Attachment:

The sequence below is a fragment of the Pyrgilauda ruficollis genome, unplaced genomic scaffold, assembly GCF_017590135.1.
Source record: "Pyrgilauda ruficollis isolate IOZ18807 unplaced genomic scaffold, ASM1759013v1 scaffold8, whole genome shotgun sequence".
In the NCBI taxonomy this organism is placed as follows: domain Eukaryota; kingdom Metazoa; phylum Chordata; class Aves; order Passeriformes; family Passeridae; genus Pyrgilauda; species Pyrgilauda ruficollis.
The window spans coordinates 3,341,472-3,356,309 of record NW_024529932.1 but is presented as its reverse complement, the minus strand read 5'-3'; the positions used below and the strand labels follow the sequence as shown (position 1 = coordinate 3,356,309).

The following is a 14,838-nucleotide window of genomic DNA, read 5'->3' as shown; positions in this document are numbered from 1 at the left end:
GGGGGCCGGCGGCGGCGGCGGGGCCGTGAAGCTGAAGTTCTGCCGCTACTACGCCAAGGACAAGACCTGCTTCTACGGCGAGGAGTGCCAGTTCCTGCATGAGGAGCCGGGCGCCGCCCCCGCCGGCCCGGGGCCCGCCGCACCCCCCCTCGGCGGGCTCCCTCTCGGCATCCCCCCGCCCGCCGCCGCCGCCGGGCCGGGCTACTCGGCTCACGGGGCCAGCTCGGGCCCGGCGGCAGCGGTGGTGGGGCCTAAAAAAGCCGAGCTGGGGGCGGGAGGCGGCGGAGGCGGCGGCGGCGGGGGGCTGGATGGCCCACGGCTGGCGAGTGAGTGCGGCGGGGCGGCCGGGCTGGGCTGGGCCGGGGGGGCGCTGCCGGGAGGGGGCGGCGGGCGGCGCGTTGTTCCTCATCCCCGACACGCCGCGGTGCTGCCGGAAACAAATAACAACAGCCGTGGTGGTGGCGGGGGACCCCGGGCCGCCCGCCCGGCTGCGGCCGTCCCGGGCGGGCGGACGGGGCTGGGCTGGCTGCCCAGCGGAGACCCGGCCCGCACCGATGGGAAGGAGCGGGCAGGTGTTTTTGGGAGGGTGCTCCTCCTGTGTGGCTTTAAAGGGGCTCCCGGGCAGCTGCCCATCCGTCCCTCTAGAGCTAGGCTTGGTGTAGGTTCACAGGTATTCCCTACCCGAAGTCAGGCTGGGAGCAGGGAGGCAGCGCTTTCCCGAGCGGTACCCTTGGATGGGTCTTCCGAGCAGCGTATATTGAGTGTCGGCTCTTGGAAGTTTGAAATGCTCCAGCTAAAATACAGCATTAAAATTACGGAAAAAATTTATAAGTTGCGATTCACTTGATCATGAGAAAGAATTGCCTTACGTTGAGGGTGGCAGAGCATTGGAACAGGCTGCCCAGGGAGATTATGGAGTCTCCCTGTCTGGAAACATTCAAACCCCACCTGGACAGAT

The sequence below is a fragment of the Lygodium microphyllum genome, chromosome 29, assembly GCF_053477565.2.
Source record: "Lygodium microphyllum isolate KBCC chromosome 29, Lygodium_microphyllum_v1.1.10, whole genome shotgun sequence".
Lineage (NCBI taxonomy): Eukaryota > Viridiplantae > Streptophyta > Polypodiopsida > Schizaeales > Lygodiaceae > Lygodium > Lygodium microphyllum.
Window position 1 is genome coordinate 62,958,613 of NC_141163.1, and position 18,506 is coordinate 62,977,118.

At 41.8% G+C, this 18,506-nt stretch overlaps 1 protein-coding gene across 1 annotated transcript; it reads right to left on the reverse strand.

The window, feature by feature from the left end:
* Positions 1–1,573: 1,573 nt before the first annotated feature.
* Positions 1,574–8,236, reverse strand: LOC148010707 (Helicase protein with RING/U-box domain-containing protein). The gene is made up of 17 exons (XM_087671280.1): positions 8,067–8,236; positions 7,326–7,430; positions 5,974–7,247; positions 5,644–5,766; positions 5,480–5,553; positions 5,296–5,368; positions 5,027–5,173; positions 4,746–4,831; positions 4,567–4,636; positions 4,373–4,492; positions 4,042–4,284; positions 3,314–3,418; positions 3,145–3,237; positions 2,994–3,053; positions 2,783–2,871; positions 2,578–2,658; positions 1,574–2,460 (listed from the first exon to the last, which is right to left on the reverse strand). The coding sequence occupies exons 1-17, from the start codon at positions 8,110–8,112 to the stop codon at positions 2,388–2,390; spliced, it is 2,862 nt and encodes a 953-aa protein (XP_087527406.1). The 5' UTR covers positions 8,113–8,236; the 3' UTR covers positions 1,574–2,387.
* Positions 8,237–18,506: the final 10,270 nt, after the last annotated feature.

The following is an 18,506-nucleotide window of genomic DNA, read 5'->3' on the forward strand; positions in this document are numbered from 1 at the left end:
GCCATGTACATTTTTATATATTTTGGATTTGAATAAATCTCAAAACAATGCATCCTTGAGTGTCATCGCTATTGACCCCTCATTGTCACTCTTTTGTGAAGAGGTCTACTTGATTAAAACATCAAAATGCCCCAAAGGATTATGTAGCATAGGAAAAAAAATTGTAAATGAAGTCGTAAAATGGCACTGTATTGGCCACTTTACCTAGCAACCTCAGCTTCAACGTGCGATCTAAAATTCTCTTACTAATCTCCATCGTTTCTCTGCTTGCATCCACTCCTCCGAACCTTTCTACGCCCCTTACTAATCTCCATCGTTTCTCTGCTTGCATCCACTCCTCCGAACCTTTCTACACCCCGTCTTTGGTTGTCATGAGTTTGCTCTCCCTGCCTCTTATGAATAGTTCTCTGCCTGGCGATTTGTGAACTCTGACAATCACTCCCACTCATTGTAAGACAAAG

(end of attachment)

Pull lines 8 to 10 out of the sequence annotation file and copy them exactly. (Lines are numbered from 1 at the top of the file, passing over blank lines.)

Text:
Source record: "Lygodium microphyllum isolate KBCC chromosome 29, Lygodium_microphyllum_v1.1.10, whole genome shotgun sequence".
Lineage (NCBI taxonomy): Eukaryota > Viridiplantae > Streptophyta > Polypodiopsida > Schizaeales > Lygodiaceae > Lygodium > Lygodium microphyllum.
Window position 1 is genome coordinate 62,958,613 of NC_141163.1, and position 18,506 is coordinate 62,977,118.